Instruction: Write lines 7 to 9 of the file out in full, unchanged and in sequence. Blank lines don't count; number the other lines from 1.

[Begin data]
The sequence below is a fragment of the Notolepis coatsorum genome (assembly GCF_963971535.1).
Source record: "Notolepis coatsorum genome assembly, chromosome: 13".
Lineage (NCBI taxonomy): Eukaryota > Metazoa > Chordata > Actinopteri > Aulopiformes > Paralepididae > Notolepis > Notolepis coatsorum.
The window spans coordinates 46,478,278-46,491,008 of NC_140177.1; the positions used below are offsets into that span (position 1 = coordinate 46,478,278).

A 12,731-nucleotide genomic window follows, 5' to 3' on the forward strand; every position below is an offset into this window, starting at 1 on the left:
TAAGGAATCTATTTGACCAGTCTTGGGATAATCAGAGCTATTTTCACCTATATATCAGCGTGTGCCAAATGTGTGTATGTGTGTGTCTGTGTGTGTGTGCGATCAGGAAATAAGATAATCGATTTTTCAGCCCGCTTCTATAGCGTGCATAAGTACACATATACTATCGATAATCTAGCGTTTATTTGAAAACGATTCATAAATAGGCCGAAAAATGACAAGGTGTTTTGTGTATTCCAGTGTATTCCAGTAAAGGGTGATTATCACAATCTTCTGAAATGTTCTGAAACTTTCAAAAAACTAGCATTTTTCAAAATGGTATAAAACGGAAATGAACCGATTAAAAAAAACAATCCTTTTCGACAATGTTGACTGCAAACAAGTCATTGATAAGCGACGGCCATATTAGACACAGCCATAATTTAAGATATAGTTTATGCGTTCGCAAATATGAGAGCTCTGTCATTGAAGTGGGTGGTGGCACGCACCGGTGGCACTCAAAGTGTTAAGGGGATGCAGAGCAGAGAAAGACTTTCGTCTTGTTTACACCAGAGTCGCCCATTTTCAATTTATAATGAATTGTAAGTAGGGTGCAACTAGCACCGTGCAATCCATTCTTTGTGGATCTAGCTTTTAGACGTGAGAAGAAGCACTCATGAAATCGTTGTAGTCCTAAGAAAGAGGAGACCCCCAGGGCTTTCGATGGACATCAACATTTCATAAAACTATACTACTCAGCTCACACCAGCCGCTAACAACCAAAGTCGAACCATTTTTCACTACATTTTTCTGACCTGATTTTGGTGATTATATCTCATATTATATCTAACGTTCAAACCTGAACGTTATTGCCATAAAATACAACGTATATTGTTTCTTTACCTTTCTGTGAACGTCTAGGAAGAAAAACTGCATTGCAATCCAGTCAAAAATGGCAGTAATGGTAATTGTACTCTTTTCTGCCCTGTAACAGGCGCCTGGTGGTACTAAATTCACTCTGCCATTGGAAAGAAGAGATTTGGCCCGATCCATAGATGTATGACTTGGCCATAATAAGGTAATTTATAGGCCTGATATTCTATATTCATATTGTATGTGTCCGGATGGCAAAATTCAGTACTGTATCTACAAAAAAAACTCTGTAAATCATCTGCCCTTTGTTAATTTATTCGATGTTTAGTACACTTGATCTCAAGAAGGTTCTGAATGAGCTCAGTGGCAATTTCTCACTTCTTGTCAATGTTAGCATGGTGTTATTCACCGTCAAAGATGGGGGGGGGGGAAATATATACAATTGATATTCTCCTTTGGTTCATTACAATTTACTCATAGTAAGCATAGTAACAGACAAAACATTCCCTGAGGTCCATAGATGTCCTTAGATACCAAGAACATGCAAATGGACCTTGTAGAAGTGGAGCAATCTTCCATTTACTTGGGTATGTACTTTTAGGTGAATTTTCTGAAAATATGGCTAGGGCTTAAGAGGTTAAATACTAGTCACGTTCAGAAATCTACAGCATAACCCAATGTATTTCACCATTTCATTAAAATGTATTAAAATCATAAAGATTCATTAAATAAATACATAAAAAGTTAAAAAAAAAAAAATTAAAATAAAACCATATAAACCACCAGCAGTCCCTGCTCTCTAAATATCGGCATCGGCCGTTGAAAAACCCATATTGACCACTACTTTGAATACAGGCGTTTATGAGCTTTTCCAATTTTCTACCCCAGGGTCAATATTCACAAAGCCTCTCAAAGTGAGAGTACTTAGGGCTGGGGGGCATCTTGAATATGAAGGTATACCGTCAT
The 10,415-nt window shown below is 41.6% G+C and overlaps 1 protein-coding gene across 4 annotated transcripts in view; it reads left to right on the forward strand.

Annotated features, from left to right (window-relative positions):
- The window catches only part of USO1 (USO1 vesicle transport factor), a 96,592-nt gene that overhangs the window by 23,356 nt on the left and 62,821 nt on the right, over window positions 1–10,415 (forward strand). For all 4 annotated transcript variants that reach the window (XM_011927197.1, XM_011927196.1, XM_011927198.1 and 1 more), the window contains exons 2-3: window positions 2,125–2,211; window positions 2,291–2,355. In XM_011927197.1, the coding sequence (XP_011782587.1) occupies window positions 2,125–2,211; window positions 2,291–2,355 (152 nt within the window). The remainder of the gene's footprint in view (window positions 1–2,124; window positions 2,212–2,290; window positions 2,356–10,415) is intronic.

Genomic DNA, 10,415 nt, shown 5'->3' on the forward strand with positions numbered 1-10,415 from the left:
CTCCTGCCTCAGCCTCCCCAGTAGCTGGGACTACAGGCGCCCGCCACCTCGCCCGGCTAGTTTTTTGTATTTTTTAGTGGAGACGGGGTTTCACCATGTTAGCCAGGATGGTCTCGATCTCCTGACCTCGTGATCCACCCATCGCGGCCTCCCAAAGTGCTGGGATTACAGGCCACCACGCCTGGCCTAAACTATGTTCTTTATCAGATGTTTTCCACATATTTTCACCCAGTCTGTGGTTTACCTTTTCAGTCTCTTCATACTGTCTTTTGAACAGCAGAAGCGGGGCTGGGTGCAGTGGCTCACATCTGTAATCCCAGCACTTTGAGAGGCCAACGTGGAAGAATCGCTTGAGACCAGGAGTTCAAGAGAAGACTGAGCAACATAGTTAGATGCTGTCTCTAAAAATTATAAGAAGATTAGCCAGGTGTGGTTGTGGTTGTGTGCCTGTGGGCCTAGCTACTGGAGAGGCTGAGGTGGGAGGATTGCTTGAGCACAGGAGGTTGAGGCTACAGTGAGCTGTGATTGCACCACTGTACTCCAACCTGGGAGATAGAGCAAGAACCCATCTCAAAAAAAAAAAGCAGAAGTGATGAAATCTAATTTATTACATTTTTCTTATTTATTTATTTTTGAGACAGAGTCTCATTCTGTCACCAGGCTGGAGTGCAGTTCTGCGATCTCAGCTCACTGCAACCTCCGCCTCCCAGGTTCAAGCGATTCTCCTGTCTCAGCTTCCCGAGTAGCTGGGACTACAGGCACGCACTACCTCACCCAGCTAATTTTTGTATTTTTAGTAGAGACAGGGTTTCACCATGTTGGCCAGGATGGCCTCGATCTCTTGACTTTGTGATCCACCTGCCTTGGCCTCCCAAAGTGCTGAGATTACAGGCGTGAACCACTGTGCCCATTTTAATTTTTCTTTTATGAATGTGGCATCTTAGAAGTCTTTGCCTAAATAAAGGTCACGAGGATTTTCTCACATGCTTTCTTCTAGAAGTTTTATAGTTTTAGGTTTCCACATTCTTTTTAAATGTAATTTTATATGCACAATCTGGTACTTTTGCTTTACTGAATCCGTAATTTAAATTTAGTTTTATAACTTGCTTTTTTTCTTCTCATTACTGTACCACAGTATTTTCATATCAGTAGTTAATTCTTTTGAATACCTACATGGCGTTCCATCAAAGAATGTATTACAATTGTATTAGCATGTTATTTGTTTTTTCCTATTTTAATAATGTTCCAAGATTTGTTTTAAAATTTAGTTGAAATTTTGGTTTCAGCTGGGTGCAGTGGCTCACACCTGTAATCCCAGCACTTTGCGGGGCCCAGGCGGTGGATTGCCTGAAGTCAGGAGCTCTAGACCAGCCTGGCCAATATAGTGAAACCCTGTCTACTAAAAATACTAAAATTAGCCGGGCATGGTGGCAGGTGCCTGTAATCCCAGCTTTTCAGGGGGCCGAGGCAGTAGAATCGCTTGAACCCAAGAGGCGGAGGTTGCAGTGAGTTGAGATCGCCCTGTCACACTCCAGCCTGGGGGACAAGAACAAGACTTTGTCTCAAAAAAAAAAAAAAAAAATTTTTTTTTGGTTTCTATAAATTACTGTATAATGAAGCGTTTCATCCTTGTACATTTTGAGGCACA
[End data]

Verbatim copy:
The 10,415-nt window shown below is 41.6% G+C and overlaps 1 protein-coding gene across 4 annotated transcripts in view; it reads left to right on the forward strand.

Annotated features, from left to right (window-relative positions):
- The window catches only part of USO1 (USO1 vesicle transport factor), a 96,592-nt gene that overhangs the window by 23,356 nt on the left and 62,821 nt on the right, over window positions 1–10,415 (forward strand). For all 4 annotated transcript variants that reach the window (XM_011927197.1, XM_011927196.1, XM_011927198.1 and 1 more), the window contains exons 2-3: window positions 2,125–2,211; window positions 2,291–2,355. In XM_011927197.1, the coding sequence (XP_011782587.1) occupies window positions 2,125–2,211; window positions 2,291–2,355 (152 nt within the window). The remainder of the gene's footprint in view (window positions 1–2,124; window positions 2,212–2,290; window positions 2,356–10,415) is intronic.